Wow.. thats quite a bit of work. .. though I must admit on first
inspection of the kernel code it was evident that as the kernel goes
up and down tree there is a great deal of waiting.
Any how I don't quite have the energy to get another version working
in the near future. I'm leaving it to the community to use the code or
@Andreas: I've attached an improved version with a few bug fixes.
On 22 February 2011 23:24, Bryan Catanzaro <catanzar(a)eecs.berkeley.edu> wrote:
There has been lots of work on Parallel Prefix Sum on
difference between implementations of Inclusive and Exclusive prefix
sum is very minor, and both can be implemented efficiently.
Focusing on work efficiency for GPUs is actually a distracting red
herring, especially when you're using a fully parallel recursive
parallel Prefix Sum, as you are doing. This is for two reasons:
1. GPUs are SIMD machines, so work efficiency as counted by the PRAM
model does not always correlate to saving work on the actual hardware.
2. The work involved in synchronizing and coordinating threads is not
counted as "work" in traditional analyses. On GPUs, floating-point
operations are essentially free. Communication and coordination
between parallel threads, however, is very expensive. Instead of
doing a fully parallel recursive parallel prefix sum, it's much more
efficient to sequentialize the sum as much as possible, expressing
only enough parallelism to fill the chip.
It's also advantageous to take advantage of commutativity - have you
defined whether your scan implementation accepts associative but
non-commutative operators? If you require operators to be both
associative and commutative, you can improve performance
significantly. I wrote up some things about reductions (which are
related to scan) here:
As you can see, the "2-phase" reduction kernels are much faster than
the "recursive multi-phase" kernels. Your implementation uses the
recursive multi-phase approach. There are two analogues of the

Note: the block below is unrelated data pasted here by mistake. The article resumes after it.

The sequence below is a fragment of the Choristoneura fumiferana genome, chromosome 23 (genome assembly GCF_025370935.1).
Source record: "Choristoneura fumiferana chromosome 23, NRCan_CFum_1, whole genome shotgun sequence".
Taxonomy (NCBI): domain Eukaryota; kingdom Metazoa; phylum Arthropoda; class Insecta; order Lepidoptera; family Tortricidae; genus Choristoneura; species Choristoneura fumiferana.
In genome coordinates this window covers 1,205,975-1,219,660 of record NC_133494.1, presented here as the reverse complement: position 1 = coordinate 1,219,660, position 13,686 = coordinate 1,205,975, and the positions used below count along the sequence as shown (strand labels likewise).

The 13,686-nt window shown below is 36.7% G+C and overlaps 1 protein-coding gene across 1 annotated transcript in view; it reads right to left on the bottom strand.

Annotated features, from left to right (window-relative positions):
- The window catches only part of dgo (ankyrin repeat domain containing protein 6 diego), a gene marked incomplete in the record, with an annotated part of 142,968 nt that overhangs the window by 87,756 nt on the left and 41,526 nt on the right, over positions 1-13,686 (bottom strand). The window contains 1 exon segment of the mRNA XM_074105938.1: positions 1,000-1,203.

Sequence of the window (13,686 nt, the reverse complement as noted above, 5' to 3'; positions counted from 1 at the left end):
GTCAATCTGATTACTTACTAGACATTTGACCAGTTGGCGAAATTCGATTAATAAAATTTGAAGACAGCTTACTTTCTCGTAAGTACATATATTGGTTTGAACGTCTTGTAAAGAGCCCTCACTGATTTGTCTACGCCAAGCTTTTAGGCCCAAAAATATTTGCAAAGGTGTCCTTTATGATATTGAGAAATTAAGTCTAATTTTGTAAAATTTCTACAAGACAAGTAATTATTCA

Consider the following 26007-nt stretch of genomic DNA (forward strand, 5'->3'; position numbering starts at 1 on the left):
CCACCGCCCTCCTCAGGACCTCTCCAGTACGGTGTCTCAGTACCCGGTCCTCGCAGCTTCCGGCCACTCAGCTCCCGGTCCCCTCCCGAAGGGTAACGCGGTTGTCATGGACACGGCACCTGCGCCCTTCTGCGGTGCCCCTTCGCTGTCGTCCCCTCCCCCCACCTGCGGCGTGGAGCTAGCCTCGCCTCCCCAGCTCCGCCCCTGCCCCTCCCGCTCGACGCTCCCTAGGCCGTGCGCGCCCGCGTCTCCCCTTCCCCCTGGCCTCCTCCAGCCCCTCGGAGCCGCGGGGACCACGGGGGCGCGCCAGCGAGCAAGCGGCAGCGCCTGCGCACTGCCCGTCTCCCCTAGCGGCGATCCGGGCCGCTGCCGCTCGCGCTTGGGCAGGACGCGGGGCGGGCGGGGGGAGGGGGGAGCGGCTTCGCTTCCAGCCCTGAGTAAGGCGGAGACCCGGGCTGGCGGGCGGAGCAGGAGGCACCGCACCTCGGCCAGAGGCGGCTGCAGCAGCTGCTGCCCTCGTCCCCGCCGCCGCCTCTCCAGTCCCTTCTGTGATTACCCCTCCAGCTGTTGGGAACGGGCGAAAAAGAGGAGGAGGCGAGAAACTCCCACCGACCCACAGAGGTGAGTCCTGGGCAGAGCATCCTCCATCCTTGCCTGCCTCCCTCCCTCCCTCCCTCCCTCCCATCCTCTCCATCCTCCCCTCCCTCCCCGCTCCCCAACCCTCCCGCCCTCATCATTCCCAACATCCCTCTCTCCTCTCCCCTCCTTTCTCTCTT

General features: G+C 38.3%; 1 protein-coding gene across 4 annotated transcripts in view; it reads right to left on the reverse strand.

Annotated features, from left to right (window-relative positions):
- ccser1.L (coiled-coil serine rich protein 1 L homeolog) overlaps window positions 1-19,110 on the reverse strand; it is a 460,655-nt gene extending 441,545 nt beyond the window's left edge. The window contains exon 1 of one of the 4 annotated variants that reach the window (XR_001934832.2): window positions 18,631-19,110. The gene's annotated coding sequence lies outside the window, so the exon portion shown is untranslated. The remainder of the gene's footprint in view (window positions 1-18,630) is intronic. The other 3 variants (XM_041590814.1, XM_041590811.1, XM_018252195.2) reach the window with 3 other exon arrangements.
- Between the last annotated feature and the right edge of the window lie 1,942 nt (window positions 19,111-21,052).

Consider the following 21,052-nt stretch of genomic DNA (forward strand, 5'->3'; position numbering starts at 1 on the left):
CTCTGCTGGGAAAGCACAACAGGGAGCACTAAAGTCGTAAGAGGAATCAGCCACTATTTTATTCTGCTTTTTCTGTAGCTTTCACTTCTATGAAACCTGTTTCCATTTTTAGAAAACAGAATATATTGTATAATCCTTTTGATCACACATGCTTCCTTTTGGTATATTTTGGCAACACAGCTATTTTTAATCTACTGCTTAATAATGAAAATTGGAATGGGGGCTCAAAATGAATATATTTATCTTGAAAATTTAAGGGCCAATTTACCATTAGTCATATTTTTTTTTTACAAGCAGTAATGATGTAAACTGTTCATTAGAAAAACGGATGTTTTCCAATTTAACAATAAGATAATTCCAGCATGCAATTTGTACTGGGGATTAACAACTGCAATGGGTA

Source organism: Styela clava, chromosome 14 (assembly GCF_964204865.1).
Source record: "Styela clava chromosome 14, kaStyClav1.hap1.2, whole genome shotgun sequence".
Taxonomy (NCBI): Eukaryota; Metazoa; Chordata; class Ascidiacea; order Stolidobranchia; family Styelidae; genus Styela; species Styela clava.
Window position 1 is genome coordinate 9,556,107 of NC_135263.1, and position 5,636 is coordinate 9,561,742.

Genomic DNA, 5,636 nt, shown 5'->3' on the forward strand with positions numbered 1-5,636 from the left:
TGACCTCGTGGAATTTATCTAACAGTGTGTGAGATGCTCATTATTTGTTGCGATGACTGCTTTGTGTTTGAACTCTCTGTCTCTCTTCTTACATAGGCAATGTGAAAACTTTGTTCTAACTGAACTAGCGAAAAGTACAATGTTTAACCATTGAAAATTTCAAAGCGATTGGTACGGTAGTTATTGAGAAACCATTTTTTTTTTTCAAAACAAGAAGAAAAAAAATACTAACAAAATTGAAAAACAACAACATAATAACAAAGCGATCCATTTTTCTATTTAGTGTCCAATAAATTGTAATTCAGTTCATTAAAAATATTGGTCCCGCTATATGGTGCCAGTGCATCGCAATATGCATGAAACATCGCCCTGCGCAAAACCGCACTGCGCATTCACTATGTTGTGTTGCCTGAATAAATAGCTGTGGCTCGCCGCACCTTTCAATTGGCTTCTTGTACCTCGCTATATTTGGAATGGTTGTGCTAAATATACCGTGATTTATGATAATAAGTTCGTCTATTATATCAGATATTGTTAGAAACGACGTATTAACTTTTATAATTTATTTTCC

2-phase reduction kernel for scan on an n element array with p
processors (thread blocks), both of which require exactly 3 kernel
launches, regardless of n or p:
* Reduce, Scan, Scan: Divide the input into blocks of n/p elements.
Perform reductions on these blocks in parallel, write out the sum of
each block to a temporary array. Perform a scan on the temporary
array (this should only require 1 thread block and one kernel, since
there are only p elements in the temporary array). Perform a scan on
the input, this time starting each block with the appropriate result
from the scan.
* Scan, Scan, Add: Scan the blocks in parallel, write the results out.
Perform a scan on the first result from each block (this should only
require 1 thread block and one kernel launch, since there are only p
blocks. Broadcast the appropriate result from the partial scan and
perform vector addition in each block.
If you sequentialize these operations as much as possible, and do
parallel reduction/scan trees only when absolutely necessary, you will
save a lot of synchronization and communication cost. You can take a
look at Thrust  to see an example of how this can be done.
Best of luck,
 Thrust: http://code.google.com/p/thrust
On Tue, Feb 22, 2011 at 1:47 AM, nithin s <nithin19484(a)gmail.com> wrote:
On 22 February 2011 05:45, Andreas Kloeckner <lists(a)informa.tiker.net> wrote:
- can you please resend this as an attachment? It's hard to fish out of
the text of an email.
- please avoid using floating point functions (log, ceil, floor) in
integer contexts. PyCUDA comes with a bitlog2 function that does what
you need, I think.
bitlog2 alone doesn't cut it. This is becase the log is taken to the
base 2*block_size. block_size need not be a power of 2 in a few rare
cases. This is because if shared mem is limited then the block_size =
shared_mem/item_size. Now Item size need not be a power of 2 (If we
are willing to support arbitrary types.. though there is a limitation
.. since dtype needs to be known for partial sum array
allocations..which is presumably numpy.dtype).
This will mess up the estimate. I could recode this by writing a
routine by repeatedly dividing and calculating the necessary int ciel.
I feel the current expression is cleaner and concise. Let me know if
you still feel otherwise.
Once I get the file posted on the PyCUDA branch, I'll write a more
complete review. I agree with your assessment of inclusive vs exclusive
scan. I'd say go ahead and kill the inclusive version.
Tomasz, what's your take here?
@Bryan: Tomaszs' original inclusive scan impl was based on the naive
prefix scan algorithm at http://en.wikipedia.org/wiki/Prefix_sum
is not particularly work efficient. I don't (yet) see a neat way to
convert the Exclusive Mark Harris version to an inclusive one.Thus I
thought it better to maintain a single exclusive prefix scan.
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